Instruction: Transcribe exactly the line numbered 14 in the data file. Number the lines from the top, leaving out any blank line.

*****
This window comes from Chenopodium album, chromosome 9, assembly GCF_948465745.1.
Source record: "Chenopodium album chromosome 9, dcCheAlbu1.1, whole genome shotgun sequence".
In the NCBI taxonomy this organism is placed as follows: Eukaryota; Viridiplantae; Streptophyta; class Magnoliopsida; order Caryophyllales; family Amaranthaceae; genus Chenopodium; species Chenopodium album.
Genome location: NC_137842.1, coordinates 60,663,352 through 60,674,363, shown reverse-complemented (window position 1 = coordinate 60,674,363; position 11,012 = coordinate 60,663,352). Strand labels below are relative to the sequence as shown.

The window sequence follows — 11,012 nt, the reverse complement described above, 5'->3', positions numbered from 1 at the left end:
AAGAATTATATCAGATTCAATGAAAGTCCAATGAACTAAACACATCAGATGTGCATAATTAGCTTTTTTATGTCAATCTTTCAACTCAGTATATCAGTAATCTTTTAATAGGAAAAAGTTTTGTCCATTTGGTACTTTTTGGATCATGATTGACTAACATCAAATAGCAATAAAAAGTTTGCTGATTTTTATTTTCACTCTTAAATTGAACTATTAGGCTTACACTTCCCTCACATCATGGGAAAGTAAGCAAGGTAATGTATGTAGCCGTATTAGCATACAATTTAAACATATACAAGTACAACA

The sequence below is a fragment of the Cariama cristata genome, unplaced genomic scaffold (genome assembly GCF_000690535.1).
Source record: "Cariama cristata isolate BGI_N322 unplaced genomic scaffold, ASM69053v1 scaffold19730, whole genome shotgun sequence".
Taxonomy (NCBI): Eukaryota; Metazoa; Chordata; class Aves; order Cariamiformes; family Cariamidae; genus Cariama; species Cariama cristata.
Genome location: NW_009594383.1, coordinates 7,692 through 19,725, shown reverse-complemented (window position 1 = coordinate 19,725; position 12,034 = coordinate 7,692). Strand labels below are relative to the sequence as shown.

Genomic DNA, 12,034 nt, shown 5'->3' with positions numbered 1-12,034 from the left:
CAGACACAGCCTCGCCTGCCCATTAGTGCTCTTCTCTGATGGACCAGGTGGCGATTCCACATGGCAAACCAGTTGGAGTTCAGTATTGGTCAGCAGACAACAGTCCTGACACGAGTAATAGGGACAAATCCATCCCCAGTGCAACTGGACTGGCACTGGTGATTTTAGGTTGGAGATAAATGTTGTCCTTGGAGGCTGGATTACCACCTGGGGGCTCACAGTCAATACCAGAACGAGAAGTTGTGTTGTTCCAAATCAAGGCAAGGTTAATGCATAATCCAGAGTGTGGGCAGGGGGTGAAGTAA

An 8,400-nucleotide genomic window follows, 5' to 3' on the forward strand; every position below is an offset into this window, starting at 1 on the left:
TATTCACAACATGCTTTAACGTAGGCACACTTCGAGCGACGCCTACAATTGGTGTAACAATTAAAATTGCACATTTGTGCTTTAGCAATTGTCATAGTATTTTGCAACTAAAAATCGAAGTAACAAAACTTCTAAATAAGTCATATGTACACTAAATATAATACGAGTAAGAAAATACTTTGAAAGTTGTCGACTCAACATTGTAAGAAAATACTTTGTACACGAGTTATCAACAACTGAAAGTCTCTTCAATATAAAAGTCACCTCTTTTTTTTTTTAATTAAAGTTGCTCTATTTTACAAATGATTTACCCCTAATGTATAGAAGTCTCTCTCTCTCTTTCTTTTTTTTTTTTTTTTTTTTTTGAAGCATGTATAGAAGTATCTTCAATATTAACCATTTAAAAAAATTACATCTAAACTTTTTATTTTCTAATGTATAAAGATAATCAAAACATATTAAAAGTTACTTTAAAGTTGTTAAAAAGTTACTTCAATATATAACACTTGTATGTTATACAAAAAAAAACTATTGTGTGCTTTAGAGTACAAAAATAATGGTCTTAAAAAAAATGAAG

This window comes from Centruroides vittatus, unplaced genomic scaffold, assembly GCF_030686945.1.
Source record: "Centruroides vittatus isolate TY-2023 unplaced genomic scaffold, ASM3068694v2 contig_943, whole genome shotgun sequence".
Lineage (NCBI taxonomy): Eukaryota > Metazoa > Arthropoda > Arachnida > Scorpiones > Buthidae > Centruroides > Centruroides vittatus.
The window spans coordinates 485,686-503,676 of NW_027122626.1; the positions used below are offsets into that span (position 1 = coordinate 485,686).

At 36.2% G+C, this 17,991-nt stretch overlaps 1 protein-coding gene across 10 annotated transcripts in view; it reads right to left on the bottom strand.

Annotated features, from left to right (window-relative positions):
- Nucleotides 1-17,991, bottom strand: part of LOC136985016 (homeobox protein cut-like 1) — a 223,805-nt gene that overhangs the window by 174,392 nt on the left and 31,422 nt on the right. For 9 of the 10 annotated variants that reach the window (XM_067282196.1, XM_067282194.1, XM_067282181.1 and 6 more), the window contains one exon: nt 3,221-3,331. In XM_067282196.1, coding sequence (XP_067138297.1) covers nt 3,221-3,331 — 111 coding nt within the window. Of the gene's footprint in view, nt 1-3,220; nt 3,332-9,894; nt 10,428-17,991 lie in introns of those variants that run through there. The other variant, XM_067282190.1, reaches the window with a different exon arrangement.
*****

TATTCACAACATGCTTTAACGTAGGCACACTTCGAGCGACGCCTACAATTGGTGTAACAATTAAAATTGCACATTTGTGCTTTAGCAATTGTCATAGTATTTTGCAACTAAAAATCGAAGTAACAAAACTTCTAAATAAGTCATATGTACACTAAATATAATACGAGTAAGAAAATACTTTGAAAGTTGTCGACTCAACATTGTAAGAAAATACTTTGTACACGAGTTATCAACAACTGAAAGTCTCTTCAATATAAAAGTCACCTCTTTTTTTTTTTAATTAAAGTTGCTCTATTTTACAAATGATTTACCCCTAATGTATAGAAGTCTCTCTCTCTCTTTCTTTTTTTTTTTTTTTTTTTTTTGAAGCATGTATAGAAGTATCTTCAATATTAACCATTTAAAAAAATTACATCTAAACTTTTTATTTTCTAATGTATAAAGATAATCAAAACATATTAAAAGTTACTTTAAAGTTGTTAAAAAGTTACTTCAATATATAACACTTGTATGTTATACAAAAAAAAACTATTGTGTGCTTTAGAGTACAAAAATAATGGTCTTAAAAAAAATGAAG